He regretted that the right attention, focus and commitment were not given to the Fund in the first 27 years of its existence, necessitating his administration’s intervention during the first year in office. “My first year in office, I was confusing PTDF with PTF which is an Abacha creation. We looked into PTDF and found that it is something locked up there (DPR) and not made to do what it was meant to do.”
Executive Secretary of PTDF, Engr. Muttaqha Rabe Darma has said as a result of the role played by the Obasanjo Presidency, thousands of Nigerians have been trained in critical areas of the oil and gas sector, and have acquired the relevant skills and competencies to effectively participate in the operations and management of the oil and gas industry. “Today, through the intervention of PTDF, not less than 1,500 Nigerians have been found professionally competent and skilful for assimilation into the industry locally and internationally. I therefore have more than sufficient cause to be grateful to the Obasanjo Presidency,” he stated.
He enumerated some of the achievements of the Fund in the last ten years of operation to include training of over 4,000 Nigerian scholars at both Masters and Doctoral levels in engineering, environmental science and other petroleum-related fields. The Fund has also produced dozens of Internationally Certified Welding Practitioners, welding specialists, welding technologists and welding engineers, while the training of 300 underwater welders is on-going.
“We have also trained 2,900 Nigerian engineers in Engineering Design Software relevant to the oil and gas industry; established 209 ICT centres in Polytechnics, Colleges of Education and secondary schools across the country; completed the full upgrade of oil and gas related departments in 20 universities.
“PTDF has completed the development of National Technical Institute in Bonny Island, Rivers State, and facilitating its upgrade to a Federal Polytechnic for gas management and Environmental studies; endowed Professorial Chairs in oil and gas related department of universities,” Darma added.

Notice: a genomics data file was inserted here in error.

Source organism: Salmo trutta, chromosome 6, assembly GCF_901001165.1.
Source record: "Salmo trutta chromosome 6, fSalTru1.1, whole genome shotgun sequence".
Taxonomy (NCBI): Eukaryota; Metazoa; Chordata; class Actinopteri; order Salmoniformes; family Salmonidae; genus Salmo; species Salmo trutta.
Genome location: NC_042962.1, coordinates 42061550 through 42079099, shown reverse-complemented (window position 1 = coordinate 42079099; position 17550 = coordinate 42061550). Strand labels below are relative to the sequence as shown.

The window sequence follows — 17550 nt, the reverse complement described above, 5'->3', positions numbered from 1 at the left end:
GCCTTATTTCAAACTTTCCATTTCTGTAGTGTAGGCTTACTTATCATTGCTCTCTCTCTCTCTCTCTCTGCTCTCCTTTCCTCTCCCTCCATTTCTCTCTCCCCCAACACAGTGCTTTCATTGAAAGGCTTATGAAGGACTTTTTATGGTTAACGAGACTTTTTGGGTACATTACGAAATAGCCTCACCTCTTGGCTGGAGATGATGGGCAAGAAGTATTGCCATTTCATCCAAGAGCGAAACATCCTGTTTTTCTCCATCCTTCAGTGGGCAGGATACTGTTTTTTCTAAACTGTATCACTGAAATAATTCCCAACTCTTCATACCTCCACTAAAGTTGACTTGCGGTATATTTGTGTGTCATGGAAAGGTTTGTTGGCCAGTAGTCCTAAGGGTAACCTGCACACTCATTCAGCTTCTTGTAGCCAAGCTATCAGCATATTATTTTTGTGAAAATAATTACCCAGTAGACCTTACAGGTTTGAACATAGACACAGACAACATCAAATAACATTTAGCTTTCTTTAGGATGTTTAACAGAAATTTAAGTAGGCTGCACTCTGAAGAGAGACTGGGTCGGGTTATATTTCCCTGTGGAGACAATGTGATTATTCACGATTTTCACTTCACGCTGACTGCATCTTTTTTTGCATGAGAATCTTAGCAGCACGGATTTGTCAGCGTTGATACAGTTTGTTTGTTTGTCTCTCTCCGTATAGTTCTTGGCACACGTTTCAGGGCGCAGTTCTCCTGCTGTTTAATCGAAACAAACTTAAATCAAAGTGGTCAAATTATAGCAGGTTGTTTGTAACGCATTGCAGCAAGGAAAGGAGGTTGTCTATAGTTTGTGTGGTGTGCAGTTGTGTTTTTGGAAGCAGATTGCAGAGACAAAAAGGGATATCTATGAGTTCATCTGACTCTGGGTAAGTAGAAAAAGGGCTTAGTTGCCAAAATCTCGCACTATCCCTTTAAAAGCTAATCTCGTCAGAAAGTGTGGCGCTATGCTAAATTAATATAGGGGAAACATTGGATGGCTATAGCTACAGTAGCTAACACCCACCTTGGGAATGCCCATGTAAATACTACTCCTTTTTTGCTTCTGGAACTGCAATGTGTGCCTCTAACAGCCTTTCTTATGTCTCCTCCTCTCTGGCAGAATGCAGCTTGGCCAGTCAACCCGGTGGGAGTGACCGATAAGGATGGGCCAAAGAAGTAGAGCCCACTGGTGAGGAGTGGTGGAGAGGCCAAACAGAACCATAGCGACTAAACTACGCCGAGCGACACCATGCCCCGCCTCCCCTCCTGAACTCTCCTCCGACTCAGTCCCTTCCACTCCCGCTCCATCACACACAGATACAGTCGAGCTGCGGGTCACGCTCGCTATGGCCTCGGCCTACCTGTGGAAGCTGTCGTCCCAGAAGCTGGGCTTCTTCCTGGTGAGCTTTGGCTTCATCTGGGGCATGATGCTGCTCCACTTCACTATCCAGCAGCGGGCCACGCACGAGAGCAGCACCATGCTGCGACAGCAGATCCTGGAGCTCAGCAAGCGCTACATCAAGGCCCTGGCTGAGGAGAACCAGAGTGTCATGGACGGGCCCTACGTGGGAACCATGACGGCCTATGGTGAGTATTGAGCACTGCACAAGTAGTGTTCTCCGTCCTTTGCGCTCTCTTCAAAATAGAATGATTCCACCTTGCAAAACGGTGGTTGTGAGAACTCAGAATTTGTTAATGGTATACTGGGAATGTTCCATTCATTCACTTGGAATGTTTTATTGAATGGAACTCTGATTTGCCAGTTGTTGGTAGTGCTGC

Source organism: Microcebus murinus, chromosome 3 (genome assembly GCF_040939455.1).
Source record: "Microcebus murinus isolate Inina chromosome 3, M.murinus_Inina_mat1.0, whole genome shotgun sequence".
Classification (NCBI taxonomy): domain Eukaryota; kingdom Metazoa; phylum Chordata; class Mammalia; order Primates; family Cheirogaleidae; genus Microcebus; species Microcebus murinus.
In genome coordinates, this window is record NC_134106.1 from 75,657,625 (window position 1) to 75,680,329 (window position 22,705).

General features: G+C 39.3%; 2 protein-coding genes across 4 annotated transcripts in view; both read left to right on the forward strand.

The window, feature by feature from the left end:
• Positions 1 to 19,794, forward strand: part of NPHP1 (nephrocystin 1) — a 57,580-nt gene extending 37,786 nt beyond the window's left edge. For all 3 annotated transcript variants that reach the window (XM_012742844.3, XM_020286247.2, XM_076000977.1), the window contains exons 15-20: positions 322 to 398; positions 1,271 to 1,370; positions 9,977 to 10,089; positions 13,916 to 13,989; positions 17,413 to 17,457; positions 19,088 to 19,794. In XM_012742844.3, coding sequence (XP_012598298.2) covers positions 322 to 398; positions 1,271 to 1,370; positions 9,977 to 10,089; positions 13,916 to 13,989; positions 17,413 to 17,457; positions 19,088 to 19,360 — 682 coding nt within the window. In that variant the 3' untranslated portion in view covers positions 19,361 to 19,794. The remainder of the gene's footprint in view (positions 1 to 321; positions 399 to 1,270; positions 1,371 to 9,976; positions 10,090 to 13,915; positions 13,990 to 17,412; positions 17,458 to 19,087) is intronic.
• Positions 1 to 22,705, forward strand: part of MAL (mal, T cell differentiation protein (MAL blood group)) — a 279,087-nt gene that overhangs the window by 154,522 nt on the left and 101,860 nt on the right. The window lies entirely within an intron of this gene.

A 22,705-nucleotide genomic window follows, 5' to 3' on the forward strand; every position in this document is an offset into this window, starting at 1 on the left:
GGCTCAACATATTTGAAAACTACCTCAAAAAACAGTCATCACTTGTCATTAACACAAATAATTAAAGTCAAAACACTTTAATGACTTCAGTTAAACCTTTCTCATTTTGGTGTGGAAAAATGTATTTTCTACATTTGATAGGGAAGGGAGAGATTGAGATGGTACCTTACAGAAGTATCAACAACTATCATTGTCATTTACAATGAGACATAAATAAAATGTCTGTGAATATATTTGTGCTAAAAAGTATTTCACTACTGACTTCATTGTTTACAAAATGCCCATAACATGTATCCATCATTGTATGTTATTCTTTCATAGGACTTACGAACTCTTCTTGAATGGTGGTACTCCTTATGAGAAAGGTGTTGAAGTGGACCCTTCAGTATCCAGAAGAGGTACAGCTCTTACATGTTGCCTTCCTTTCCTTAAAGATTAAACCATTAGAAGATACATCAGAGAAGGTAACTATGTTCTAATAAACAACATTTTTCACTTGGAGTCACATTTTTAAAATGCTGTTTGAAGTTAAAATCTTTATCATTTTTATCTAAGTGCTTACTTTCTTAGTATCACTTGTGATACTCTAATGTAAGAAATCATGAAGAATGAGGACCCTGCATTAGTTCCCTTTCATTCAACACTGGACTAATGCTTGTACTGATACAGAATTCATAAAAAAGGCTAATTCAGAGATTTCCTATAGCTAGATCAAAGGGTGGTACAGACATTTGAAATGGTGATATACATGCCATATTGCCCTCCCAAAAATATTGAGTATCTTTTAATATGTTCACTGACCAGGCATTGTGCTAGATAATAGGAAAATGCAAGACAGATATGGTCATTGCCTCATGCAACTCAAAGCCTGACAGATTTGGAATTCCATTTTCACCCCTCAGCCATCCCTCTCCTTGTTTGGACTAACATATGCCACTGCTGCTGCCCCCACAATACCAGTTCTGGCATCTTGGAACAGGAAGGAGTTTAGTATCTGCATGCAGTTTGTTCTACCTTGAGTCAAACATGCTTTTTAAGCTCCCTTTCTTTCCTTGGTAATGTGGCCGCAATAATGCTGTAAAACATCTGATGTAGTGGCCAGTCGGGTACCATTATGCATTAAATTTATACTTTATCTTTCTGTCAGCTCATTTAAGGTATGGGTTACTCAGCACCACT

According to Darma, PTDF realizes the fundamental role of science and engineering in facilitating the technology of petroleum exploration and production. As a result, the Fund fashions its programmes and activities towards the promotion of Petroleum Technology, through the application of science and engineering. “Fundamental to the realization of this objective is research, the engine that drives knowledge-based development. We also realize that the major focus of scientific research is located within the organizational framework of universities. Apart from the added value of raising the level of education, research programmes in the universities are essential to meeting the challenges of building capacities for science and technology,” he pointed out.
He noted that in this regard, the Fund endowed professorial Chairs in departments offering oil and gas course in some Nigerian universities where the Fund has already upgraded the facilities and teaching faculty. He added that, “PTDF also sponsors an oil and gas research grant competition to enhance the capacity of locally based researchers to conduct researches relating to the oil and gas technology development. Both programmes are conceived to advance indigenous research in petroleum and related disciplines.”
The PTDF boss noted that with the success achieved in the university upgrade programme, the Fund plans to carry out similar upgrade in relevant oil and gas department of Polytechnics and Colleges of Education.
He emphasized that the Fund’s programmes on research are not only to strengthen the delivery of knowledge but also for the in-country manufacture of materials used by the oil and gas industry. He added, “We shall in the immediate future introduce and implement a programme on the incubation of research findings in oil and gas. PTDF will identify and develop suitable innovations arising from completed research works in the oil and gas industry for mass production of products, for the products to reach the end-users and for commercialization,” he stated.